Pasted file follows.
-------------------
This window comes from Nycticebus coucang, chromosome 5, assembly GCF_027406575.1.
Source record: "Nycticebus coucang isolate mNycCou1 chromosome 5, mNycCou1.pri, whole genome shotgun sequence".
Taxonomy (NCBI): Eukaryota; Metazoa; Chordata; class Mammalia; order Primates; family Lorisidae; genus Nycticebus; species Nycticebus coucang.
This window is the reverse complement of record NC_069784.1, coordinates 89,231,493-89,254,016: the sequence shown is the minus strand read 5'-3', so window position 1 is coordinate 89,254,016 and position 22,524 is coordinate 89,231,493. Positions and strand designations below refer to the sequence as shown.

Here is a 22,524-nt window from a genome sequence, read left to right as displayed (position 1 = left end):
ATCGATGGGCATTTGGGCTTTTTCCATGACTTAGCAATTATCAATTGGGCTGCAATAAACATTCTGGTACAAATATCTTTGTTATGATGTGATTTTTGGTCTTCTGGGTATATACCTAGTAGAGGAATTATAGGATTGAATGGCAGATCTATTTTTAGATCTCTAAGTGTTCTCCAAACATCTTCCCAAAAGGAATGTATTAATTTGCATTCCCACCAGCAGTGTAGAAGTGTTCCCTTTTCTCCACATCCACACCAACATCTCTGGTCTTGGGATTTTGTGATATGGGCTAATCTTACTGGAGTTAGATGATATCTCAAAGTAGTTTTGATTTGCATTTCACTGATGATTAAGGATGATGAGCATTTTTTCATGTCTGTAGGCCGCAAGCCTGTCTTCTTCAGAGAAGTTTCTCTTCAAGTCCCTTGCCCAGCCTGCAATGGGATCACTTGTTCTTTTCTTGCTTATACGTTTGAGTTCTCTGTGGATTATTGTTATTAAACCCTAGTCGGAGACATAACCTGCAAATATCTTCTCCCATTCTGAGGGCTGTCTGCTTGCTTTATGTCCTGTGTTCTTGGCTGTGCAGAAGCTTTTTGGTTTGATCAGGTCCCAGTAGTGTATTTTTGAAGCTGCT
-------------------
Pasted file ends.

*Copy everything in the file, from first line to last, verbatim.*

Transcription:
This window comes from Nycticebus coucang, chromosome 5, assembly GCF_027406575.1.
Source record: "Nycticebus coucang isolate mNycCou1 chromosome 5, mNycCou1.pri, whole genome shotgun sequence".
Taxonomy (NCBI): Eukaryota; Metazoa; Chordata; class Mammalia; order Primates; family Lorisidae; genus Nycticebus; species Nycticebus coucang.
This window is the reverse complement of record NC_069784.1, coordinates 89,231,493-89,254,016: the sequence shown is the minus strand read 5'-3', so window position 1 is coordinate 89,254,016 and position 22,524 is coordinate 89,231,493. Positions and strand designations below refer to the sequence as shown.

Here is a 22,524-nt window from a genome sequence, read left to right as displayed (position 1 = left end):
ATCGATGGGCATTTGGGCTTTTTCCATGACTTAGCAATTATCAATTGGGCTGCAATAAACATTCTGGTACAAATATCTTTGTTATGATGTGATTTTTGGTCTTCTGGGTATATACCTAGTAGAGGAATTATAGGATTGAATGGCAGATCTATTTTTAGATCTCTAAGTGTTCTCCAAACATCTTCCCAAAAGGAATGTATTAATTTGCATTCCCACCAGCAGTGTAGAAGTGTTCCCTTTTCTCCACATCCACACCAACATCTCTGGTCTTGGGATTTTGTGATATGGGCTAATCTTACTGGAGTTAGATGATATCTCAAAGTAGTTTTGATTTGCATTTCACTGATGATTAAGGATGATGAGCATTTTTTCATGTCTGTAGGCCGCAAGCCTGTCTTCTTCAGAGAAGTTTCTCTTCAAGTCCCTTGCCCAGCCTGCAATGGGATCACTTGTTCTTTTCTTGCTTATACGTTTGAGTTCTCTGTGGATTATTGTTATTAAACCCTAGTCGGAGACATAACCTGCAAATATCTTCTCCCATTCTGAGGGCTGTCTGCTTGCTTTATGTCCTGTGTTCTTGGCTGTGCAGAAGCTTTTTGGTTTGATCAGGTCCCAGTAGTGTATTTTTGAAGCTGCT